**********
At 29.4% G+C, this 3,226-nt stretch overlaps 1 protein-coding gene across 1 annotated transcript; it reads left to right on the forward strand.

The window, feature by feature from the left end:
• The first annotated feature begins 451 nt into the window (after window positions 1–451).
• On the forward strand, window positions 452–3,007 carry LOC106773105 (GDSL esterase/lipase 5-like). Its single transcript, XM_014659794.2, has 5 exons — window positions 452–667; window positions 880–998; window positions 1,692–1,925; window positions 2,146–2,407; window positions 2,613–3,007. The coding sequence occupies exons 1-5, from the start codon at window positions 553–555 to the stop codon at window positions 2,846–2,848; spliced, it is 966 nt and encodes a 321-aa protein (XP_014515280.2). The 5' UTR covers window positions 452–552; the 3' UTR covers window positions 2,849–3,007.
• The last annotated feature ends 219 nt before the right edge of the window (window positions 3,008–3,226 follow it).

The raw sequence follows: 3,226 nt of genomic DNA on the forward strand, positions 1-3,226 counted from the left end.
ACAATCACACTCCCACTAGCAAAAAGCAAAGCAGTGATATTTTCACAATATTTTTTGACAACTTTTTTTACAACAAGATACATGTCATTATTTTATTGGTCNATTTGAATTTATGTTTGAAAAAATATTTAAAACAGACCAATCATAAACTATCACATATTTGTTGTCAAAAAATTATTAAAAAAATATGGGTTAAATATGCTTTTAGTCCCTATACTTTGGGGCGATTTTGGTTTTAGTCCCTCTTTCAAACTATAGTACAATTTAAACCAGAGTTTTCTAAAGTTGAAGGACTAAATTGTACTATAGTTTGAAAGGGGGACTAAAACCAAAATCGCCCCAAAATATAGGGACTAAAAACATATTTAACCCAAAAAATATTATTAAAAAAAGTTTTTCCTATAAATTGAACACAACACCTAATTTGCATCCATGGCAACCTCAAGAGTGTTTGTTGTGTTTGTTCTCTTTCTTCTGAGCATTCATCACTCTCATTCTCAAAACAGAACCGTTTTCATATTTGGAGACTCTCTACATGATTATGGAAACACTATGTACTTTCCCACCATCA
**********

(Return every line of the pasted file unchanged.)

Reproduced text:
At 29.4% G+C, this 3,226-nt stretch overlaps 1 protein-coding gene across 1 annotated transcript; it reads left to right on the forward strand.

The window, feature by feature from the left end:
• The first annotated feature begins 451 nt into the window (after window positions 1–451).
• On the forward strand, window positions 452–3,007 carry LOC106773105 (GDSL esterase/lipase 5-like). Its single transcript, XM_014659794.2, has 5 exons — window positions 452–667; window positions 880–998; window positions 1,692–1,925; window positions 2,146–2,407; window positions 2,613–3,007. The coding sequence occupies exons 1-5, from the start codon at window positions 553–555 to the stop codon at window positions 2,846–2,848; spliced, it is 966 nt and encodes a 321-aa protein (XP_014515280.2). The 5' UTR covers window positions 452–552; the 3' UTR covers window positions 2,849–3,007.
• The last annotated feature ends 219 nt before the right edge of the window (window positions 3,008–3,226 follow it).

The raw sequence follows: 3,226 nt of genomic DNA on the forward strand, positions 1-3,226 counted from the left end.
ACAATCACACTCCCACTAGCAAAAAGCAAAGCAGTGATATTTTCACAATATTTTTTGACAACTTTTTTTACAACAAGATACATGTCATTATTTTATTGGTCNATTTGAATTTATGTTTGAAAAAATATTTAAAACAGACCAATCATAAACTATCACATATTTGTTGTCAAAAAATTATTAAAAAAATATGGGTTAAATATGCTTTTAGTCCCTATACTTTGGGGCGATTTTGGTTTTAGTCCCTCTTTCAAACTATAGTACAATTTAAACCAGAGTTTTCTAAAGTTGAAGGACTAAATTGTACTATAGTTTGAAAGGGGGACTAAAACCAAAATCGCCCCAAAATATAGGGACTAAAAACATATTTAACCCAAAAAATATTATTAAAAAAAGTTTTTCCTATAAATTGAACACAACACCTAATTTGCATCCATGGCAACCTCAAGAGTGTTTGTTGTGTTTGTTCTCTTTCTTCTGAGCATTCATCACTCTCATTCTCAAAACAGAACCGTTTTCATATTTGGAGACTCTCTACATGATTATGGAAACACTATGTACTTTCCCACCATCA